Recommendation 235

Common Independent Tribunal

Accepted in part
The Professional Standards Authority for Health and Social Care (PSA) (formerly the Council for Healthcare Regulatory Excellence), together with the regulators under its supervision, should seek to devise procedures for dealing consistently and in the public interest with cases arising out of the same event or series of events but involving professionals regulated by more than one body. While it would require new regulations, consideration should be given to the possibility of moving towards a common independent tribunal to determine fitness to practise issues and sanctions across the healthcare professional field.

The Professional Standards Authority oversees the work of the professional regulators, but it has no powers to intervene directly in cases (save that where it considers the outcome of a fitness to practise hearing has been unduly lenient it may refer the case for consideration by the high court). The Law Commission is undertaking a review of the legislation applicable to the regulators with a view to producing a draft Bill containing proposals for reform. Within this it has consulted on proposals which would provide powers for joint working between the regulators. We supported these proposals and, subject to the outcome of the consultation, would wish to consider taking them forward at a suitable legislative opportunity. If implemented, it would be for the regulators to determine how they are used but they would potentially enable greater co-operation and, thereby, greater consistency between regulators in cases affecting more than one class of professional. The Law Commission’s consultation also included the possibility that regulators would be able to use these powers to share tribunal services for the determination of fitness to practice cases, although the full implications of this would need to be considered further.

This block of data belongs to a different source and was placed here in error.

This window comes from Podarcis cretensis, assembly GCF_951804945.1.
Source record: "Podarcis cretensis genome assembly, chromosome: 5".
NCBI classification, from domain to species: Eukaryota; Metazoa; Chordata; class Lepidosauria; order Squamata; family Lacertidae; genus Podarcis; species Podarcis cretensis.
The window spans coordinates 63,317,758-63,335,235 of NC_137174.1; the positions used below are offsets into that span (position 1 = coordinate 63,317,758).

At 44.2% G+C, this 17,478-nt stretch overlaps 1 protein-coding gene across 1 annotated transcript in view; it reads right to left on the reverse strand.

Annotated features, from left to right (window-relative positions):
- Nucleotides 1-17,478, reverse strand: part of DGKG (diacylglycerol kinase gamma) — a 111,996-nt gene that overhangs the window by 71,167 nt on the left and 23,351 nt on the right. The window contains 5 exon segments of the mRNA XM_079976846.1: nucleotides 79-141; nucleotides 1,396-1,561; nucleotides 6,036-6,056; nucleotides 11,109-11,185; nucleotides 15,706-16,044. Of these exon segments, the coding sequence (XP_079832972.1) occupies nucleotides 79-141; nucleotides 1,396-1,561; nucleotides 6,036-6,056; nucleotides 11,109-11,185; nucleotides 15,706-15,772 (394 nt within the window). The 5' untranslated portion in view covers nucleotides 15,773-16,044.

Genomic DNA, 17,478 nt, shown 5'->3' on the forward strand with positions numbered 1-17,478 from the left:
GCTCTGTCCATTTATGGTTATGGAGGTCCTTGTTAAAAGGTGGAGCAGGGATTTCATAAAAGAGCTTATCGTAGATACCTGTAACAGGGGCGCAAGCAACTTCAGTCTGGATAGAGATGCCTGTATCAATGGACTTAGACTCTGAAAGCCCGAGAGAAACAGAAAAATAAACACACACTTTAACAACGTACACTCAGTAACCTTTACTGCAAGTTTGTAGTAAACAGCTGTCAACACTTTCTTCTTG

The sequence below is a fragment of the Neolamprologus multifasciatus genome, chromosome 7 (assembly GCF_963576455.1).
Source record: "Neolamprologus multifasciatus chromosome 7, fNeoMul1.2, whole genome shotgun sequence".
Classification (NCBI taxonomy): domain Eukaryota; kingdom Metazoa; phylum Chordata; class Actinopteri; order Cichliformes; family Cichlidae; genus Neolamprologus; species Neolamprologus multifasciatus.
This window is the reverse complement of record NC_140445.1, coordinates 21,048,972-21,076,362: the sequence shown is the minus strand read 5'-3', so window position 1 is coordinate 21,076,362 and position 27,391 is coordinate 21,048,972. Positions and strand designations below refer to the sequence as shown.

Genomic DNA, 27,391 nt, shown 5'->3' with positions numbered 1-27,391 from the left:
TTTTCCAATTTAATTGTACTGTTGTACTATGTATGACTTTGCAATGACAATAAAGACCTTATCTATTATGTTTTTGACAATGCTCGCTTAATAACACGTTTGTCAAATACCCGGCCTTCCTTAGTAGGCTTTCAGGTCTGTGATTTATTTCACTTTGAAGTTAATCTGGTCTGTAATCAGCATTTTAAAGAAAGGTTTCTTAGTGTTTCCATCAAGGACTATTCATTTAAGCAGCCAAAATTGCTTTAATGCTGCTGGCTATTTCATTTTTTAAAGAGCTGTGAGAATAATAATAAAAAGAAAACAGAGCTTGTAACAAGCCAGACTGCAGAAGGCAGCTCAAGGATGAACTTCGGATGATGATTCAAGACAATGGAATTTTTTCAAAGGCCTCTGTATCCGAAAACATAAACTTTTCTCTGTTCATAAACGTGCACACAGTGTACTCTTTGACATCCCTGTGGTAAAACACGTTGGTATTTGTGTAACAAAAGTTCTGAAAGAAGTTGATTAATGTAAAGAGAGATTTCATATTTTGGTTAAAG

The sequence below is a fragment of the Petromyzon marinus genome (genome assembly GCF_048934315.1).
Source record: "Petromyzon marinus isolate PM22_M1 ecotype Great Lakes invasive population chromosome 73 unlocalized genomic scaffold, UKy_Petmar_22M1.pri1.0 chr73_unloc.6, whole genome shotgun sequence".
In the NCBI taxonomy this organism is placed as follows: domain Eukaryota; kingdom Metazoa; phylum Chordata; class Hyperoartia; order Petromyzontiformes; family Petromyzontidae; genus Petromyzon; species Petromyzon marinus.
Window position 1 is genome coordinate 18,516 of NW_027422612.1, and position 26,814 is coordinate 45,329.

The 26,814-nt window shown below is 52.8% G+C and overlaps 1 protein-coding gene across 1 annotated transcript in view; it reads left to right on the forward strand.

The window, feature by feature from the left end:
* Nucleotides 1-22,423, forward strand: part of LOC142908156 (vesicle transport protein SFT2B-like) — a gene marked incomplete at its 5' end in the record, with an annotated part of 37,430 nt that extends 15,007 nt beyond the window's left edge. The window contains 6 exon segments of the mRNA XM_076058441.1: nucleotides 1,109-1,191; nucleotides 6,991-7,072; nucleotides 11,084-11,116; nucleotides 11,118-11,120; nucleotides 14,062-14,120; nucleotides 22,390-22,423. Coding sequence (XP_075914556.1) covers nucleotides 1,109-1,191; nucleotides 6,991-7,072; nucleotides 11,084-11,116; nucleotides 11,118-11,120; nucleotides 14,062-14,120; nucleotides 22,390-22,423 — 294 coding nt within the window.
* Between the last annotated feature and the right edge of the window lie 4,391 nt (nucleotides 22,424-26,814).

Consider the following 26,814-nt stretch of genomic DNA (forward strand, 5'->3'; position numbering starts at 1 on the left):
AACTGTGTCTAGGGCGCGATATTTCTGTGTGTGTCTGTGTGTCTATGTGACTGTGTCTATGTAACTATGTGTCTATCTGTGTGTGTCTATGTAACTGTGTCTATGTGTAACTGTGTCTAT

The Law Commission published their Report and proposed draft Bill containing recommendations for reforming the regulation of healthcare professionals on 02 April 2014. This included a recommendation that any two or more regulators should be able to arrange for any of their respective functions to be exercised jointly. It also recommended that the Professional Standards Authority should be given a general function to promote co-operation between the regulators in relation to the performance of their functions.

The Government agrees legislation should empower regulators to look for ways in which they can work together and make best use of their respective skills and resources to better support public protection.  The Government also agrees the Professional Stands Authority for Health and Social Care should have a specific role in promoting best practice in this respect, identifying opportunities for co-operation between the professional regulators and, as part of their annual performance review of each regulator, monitoring progress made towards this.

The Government response to the Law Commission was published on 29 January 2015 and legislation will be brought forward when Parliamentary time allows.